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New women’s basketball head coach is Kansas’s own Keitha Adams

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Wichita State women's head coach Keitha Adams talks to a player during the game against Oklahoma Baptist.

Wichita State women's head coach Keitha Adams talks to a player during the game against Oklahoma Baptist.

Matt Crow

Matt Crow

Wichita State women's head coach Keitha Adams talks to a player during the game against Oklahoma Baptist.

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Wichita State’s new women’s basketball head coach Keitha Adams is happy to be home.

After 16 years of coaching at The University of Texas at El Paso, Adams is back where it all began.

Adams grew up in Oxford, Kansas, a small town about 40 miles south of Wichita.

“My dad was an elementary teacher and both my parents drove school buses,” Adams said. “I grew up understanding the importance of education and academics.”

Being back in Kansas means seeing a lot of familiar faces, Adams said. Her first coaching job was at Winfield High School.

“This was a unique opportunity for me to come back home and take on a new challenge,” Adams said. “I love Kansas. I love sunflowers. I grew up here.”

Home is where Adams learned work ethic and community pride. Home is where Adams started her basketball career. Home is where Adams began a career coaching basketball. Home is bluegrass music, too.

When she’s not on the court, Adams said she enjoys playing the guitar. She grew up going to the bluegrass festival with her father in Winfield, Kansas.

“My dad was a great guitar player, so that’s what made me start playing it after he passed,” Adams said.

For Adams, Kansas is where it all started. It’s not her first time in Koch Arena, either. She once coached at Independence Community College in Independence, Kansas, where she led her team to the Region VI Championship “right here in Koch Arena,” she said.

“I’ve been in Koch Arena and actually been a part of being on the floor and coaching back in the junior college days.”

Adams said she believes she was in Texas for 16 years for a reason.

She also believes she is back in Kansas for a reason.

“I’m just trusting the good lord upstairs that this is part of his plan,” Adams said. “I’ve been where I’m supposed to be, and now I’m where I’m supposed to be.”

Adams left UTEP as the all-time-winningest coach in program history.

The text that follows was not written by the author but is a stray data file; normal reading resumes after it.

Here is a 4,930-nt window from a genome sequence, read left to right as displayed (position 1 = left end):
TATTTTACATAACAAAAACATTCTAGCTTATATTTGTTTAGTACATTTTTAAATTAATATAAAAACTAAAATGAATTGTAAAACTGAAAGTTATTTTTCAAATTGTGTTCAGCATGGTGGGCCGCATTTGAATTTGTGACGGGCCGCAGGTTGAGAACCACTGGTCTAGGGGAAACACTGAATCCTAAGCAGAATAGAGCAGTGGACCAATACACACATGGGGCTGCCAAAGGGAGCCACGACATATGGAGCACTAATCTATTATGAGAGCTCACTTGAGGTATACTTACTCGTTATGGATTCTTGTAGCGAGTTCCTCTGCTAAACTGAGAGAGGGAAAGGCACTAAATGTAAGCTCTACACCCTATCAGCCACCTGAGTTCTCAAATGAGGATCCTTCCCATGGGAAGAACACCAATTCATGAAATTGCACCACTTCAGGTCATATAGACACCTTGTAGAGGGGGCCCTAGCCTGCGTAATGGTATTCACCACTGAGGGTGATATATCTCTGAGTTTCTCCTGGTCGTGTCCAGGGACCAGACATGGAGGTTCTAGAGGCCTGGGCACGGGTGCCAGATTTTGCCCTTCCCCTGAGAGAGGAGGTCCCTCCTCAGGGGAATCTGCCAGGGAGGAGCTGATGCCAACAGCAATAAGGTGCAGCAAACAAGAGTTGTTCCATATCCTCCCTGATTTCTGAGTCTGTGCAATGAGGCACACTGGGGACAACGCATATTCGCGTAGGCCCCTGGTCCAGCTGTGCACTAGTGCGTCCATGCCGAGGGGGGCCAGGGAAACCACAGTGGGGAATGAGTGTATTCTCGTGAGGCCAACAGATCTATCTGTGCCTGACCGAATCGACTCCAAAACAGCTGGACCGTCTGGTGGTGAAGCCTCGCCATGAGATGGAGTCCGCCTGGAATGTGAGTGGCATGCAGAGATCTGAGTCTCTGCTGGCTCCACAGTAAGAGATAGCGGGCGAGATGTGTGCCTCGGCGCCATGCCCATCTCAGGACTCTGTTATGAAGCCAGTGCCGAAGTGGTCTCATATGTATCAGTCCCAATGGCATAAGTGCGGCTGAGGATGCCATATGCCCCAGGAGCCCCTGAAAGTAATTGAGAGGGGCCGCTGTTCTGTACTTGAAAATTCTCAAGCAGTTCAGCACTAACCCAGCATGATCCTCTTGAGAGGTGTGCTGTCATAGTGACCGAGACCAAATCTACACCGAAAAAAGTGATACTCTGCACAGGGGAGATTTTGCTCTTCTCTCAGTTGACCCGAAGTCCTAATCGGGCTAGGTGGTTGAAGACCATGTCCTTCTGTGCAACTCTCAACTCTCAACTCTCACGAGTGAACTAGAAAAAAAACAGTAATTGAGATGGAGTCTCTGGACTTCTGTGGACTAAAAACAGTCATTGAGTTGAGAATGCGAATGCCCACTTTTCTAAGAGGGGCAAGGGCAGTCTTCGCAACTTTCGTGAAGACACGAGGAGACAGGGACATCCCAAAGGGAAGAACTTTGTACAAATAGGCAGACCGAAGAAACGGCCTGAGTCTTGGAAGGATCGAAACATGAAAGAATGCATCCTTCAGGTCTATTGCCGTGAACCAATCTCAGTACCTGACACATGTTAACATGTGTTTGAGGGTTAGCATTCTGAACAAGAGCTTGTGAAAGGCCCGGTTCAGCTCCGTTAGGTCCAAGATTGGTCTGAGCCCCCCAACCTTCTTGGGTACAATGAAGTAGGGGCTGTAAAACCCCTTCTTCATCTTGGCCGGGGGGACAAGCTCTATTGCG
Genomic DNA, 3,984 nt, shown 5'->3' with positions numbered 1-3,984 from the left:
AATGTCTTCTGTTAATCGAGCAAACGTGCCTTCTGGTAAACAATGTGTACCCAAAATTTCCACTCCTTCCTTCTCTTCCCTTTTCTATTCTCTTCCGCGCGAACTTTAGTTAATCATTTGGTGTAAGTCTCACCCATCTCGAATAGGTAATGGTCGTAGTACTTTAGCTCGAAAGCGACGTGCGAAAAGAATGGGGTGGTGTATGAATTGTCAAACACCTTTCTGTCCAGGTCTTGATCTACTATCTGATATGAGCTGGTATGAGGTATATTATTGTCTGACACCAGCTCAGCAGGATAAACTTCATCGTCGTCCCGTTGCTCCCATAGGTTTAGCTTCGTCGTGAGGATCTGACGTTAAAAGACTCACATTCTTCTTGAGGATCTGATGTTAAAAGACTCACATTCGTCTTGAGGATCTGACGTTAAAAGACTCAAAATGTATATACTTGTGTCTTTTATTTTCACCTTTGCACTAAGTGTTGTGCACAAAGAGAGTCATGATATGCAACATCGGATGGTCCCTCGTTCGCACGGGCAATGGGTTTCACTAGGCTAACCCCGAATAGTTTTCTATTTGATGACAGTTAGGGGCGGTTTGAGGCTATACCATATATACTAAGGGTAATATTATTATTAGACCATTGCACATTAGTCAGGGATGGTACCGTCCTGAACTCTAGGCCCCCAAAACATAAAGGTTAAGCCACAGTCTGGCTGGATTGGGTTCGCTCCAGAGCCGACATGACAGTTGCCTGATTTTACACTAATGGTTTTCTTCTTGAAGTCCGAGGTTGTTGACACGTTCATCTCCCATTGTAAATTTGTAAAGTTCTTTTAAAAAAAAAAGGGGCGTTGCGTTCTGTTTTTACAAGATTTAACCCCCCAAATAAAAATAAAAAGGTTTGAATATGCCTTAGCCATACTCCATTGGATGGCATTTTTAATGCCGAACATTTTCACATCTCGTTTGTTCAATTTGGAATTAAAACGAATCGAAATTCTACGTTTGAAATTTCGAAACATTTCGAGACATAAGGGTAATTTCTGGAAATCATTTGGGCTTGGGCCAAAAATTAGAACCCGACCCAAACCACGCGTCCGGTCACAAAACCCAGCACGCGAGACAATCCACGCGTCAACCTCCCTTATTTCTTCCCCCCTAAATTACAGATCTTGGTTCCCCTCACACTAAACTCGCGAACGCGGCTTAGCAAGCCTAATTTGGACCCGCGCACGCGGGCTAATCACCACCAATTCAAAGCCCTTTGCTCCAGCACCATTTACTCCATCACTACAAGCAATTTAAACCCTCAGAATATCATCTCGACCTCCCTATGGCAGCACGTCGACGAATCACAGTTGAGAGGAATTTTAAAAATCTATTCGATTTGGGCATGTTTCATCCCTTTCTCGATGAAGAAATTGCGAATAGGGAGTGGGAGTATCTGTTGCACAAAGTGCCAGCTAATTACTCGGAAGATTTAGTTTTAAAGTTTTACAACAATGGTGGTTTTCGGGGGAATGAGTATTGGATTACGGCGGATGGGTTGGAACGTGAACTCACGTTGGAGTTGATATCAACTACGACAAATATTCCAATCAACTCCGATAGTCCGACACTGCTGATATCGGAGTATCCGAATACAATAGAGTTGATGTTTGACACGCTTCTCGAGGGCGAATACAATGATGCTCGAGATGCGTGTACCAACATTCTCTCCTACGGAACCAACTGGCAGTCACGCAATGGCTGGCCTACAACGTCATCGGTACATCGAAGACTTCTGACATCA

“It’s always time for change,” Adams said. “Had a great run, great experience. Nothing stays the same forever.”

Adams called herself a people’s person, a trait she said will help bring stability to a women’s basketball program that has seen a rocky recent history.

Former head coach Jody Adams-Birch, who coached at WSU from 2008 to 2017, oversaw a turbulent time for the women’s basketball program. Nine players left the women’s basketball program before the end of Adams-Birch’s first season, citing objections to her coaching style.

Four players quit following the 2014-15 season, the team’s third straight season that ended in the NCAA Tournament.

The departures sparked an investigation into the program. After 38 people associated with the team were interviewed by the university, changes were made to the program. The changes called for players and coaches to work with sports psychologists and for players to communicate better with department administrators.

“I’ve come in here with an approach of being respectful of everyone from the past,” Adams said. “We are going to respect all former players that have come here, all former coaches that have been here before me.”

“We’re just really trying to work hard in moving forward in a positive way with one another.”

Adams said her ultimate goal is to help those that she coaches achieve their own goals.

“The kids I coach, that’s my legacy in life,” Adams said. “When I’m retired and I look back, it’s going to be kind of like what you do when you look back at your children.”

Adams said one similarity between WSU and UTEP is that they have well-known men’s basketball programs.

“The legendary coach Don Haskins coached at UTEP, and that was the team that won the championship in the movie ‘Glory Road,’” Adams said. “I went to this school that had this phenomenal history with their men’s basketball program.”

She said she saw parallels between the legacies of men’s basketball at UTEP and WSU.

“I feel like I can definitely learn and grow as a coach from being here where [Gregg Mashall] is at,” Adams said.

Adams said she is encouraged by the success of the men’s team.

“I’m embracing the success that our men’s program has had,” she said. “We’re going to utilize their success to help our success.”

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